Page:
US apathy for EAS will unite Asian countries

By Yu Qun Source:Global Times Published: 2019/11/4 20:13:40

Chinese Premier Li Keqiang (fifth from left) joins hands with ASEAN leaders during the 22nd ASEAN-China summit in Bangkok, Thailand on Sunday. ASEAN and China reaffirmed their commitment to enhancing regional connectivity, while noting the principles of openness, transparency, inclusiveness and ASEAN centrality, according to a statement issued at the summit. Photo: Xinhua

The absence of US President Donald Trump at the 35th ASEAN Summit and related Summits that kicked off in Bangkok on Sunday has led to brouhaha in the international community. 

Leaders of 10 members of the Association of Southeast Asian Nations (ASEAN) and their partners gathered to discuss major regional issues in the Thailand capital. 

Chinese Premier Li Keqiang, Japanese Prime Minister Shinzo Abe, Indian Prime Minister Narendra Modi and Russian Prime Minister Dmitry Medvedev participated in the summits. However, the absence of Trump from the East Asia Summit for the third time caused consternation in the host. 

US Commerce Secretary Wilbur Ross is in Bangkok as the highest official of the US, but he only participated in the Indo-Pacific Business Forum, which was attended by government officials and corporate executives. Robert O'Brien, the assistant to the US president for national security affairs who took office on September 18, attended the summit on behalf of Trump. Diplomats and analysts say Trump's absence in Bangkok will raise questions about US commitment to the region, the New York Times reported. 

Thailand, which holds the rotating presidency of ASEAN this year, celebrated the 200th anniversary of the establishment of relations with the US in 2018, and the Southeast Asian nation is one of the five major US allies in the Asia-Pacific region. On October 25, the US government announced to suspend $1.3 billion in trade preferences for Thailand under the Generalized System of Preferences based on its failure to adequately provide internationally recognized worker rights. This has cast a shadow over bilateral relations while the US government's contempt for the ASEAN Summit in Bangkok has hurt its relationship with Thailand.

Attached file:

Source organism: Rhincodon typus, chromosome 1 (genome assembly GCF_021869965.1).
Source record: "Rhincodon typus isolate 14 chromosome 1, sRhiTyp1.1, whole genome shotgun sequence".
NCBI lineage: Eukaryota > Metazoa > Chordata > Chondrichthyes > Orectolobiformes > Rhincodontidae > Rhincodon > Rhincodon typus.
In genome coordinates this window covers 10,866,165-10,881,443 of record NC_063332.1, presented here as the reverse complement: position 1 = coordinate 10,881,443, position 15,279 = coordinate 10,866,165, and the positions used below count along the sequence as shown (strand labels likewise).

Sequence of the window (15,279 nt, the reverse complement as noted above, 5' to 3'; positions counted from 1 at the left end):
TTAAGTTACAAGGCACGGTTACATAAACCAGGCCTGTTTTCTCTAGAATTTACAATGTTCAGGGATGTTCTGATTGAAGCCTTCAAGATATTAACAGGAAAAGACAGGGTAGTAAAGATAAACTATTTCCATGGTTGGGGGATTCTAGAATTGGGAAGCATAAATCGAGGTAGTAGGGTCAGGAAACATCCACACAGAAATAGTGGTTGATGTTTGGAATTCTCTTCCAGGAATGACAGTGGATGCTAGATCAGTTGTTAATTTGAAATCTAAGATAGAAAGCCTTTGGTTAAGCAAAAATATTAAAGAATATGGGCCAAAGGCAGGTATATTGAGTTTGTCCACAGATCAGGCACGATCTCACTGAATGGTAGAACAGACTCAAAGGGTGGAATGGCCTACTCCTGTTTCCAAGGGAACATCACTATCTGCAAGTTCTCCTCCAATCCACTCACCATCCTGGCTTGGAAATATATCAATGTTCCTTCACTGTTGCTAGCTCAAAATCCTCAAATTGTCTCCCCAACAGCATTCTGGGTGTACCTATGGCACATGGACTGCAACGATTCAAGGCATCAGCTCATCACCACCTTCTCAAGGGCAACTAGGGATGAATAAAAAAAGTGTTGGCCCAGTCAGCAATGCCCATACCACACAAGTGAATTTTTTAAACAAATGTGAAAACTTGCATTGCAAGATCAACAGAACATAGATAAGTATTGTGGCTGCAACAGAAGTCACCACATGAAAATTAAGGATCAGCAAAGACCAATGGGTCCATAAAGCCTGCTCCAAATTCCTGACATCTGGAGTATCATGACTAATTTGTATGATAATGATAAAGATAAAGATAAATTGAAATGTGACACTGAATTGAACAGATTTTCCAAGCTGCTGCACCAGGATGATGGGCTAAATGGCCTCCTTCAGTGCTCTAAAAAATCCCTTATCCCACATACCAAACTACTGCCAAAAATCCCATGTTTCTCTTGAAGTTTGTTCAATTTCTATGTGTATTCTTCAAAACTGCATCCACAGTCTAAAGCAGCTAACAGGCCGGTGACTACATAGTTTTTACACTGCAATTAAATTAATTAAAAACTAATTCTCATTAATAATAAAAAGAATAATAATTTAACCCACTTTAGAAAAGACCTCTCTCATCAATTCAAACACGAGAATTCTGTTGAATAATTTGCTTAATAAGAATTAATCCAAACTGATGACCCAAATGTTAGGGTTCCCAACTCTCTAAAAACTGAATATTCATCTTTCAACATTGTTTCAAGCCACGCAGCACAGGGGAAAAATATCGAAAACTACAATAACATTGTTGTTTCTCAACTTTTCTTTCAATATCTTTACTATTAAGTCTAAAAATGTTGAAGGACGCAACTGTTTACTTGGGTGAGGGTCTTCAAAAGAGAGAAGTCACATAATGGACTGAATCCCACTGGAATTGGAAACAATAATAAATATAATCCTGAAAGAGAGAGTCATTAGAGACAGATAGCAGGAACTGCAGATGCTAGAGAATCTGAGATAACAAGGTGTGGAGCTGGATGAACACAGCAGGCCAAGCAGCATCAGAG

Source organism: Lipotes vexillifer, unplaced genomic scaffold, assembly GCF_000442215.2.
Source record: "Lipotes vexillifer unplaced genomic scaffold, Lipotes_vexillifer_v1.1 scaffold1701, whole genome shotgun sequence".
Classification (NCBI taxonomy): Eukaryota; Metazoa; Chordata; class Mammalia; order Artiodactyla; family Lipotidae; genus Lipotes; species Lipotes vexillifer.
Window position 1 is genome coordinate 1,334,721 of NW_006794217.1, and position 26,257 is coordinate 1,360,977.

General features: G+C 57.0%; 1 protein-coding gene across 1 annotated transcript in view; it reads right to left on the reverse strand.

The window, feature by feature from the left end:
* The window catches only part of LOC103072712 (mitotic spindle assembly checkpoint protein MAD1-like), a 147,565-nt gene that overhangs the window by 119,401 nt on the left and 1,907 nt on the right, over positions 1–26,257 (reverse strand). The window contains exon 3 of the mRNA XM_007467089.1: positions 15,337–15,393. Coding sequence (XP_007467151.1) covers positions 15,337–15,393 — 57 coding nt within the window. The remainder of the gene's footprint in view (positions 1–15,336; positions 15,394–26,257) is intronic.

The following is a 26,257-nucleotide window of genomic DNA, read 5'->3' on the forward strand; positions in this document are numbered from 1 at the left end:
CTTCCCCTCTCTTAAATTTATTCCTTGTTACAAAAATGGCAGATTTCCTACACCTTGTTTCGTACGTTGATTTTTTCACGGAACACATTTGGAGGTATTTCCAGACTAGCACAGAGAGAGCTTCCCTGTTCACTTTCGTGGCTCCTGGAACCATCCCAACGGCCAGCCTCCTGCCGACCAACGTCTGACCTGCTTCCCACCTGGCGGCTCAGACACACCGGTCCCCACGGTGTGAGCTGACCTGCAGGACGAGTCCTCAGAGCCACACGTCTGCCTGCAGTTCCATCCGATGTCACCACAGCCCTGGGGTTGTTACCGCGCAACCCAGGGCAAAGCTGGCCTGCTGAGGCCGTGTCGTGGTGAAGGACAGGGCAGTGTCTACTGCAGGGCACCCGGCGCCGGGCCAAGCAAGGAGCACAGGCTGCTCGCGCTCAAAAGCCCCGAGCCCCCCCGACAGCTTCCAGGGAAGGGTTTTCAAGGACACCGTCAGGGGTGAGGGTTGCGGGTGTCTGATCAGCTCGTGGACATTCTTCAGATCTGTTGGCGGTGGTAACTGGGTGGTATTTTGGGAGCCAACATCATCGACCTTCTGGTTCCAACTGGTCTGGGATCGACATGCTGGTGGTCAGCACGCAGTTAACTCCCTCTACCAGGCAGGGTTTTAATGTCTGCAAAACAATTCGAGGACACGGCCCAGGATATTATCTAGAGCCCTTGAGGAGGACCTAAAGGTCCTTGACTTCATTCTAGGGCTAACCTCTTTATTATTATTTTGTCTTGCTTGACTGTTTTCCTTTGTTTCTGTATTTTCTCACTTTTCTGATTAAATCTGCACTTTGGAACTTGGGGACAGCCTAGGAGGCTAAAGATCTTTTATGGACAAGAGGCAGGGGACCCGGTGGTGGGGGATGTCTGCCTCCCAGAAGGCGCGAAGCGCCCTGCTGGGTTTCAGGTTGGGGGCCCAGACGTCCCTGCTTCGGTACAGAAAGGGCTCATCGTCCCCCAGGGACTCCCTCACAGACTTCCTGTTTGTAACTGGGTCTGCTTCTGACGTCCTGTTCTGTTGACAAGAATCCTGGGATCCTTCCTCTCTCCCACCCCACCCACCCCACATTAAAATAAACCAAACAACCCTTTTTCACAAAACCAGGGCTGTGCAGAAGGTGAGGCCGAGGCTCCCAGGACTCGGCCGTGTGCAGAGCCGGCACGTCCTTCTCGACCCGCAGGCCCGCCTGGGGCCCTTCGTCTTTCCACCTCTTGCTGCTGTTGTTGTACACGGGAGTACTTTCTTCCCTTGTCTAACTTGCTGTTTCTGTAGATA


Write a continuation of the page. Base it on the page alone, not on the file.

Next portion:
In fact, Trump's behavior is completely in line with the way he acts and thinks. Given to unilateralism and protectionism, the Trump administration resists multilateralism and global free trade, and hopes to exert pressure on other countries through bilateral mechanisms to realize the unilateral interests of the US. 

The most important issue at the East Asia Summit this year is the Regional Comprehensive Economic Partnership (RCEP) agreement that the Trump administration is most opposed to. Although India still has certain concerns about opening up its agricultural markets, the beginning of the implementation phase of the agreement, which aims to establish a unified market by cutting tariff and non-tariff barriers, will probably be announced. 

Involving about half of the global population, 32.2 percent of global GDP, 29.1 percent of global trade and 32.5 percent of global investment, RCEP will become the most promising regional free trade agreement covering the largest number of people upon completion.

This is a momentous move not only for Asia but also humanity at large. But the US, the world's leading economy, is not involved. Once the RCEP takes shape, it will promote free trade in East Asia and pose a huge challenge to US interests. Naturally, the Trump administration won't be happy, let alone witness it or congratulate the participants. 

In sharp contrast to Trump's approach, Chinese Premier Li published a signed article in a number of mainstream media outlets in Thailand before he set off for the country, regarding his visit to Thailand as "a visit to relatives and neighbors" and expressing his ardent expectations for the maintenance of East Asia's peace and stability, the continuous promotion of open cooperation and people-to-people exchanges, and adherence to the principles of dialogue and consultation. 

Premier Li's visit and words of enthusiasm show the importance the Chinese government attaches to ASEAN. It demonstrates Beijing's confidence in cooperating with the bloc and other East Asian countries to build a prosperous Asia. In contrast, Trump's continuing unilateralism and the display of a Cold War mind-set will surely be cast aside by East Asian countries, promoting unity in this region. The US contempt for the East Asia Summit will promote the unity of Asian countries and make them work together for a peaceful, stable and prosperous future.

The author is deputy director of the Military Diplomacy Research Center of the College of International Relations, National University of Defense Technology.

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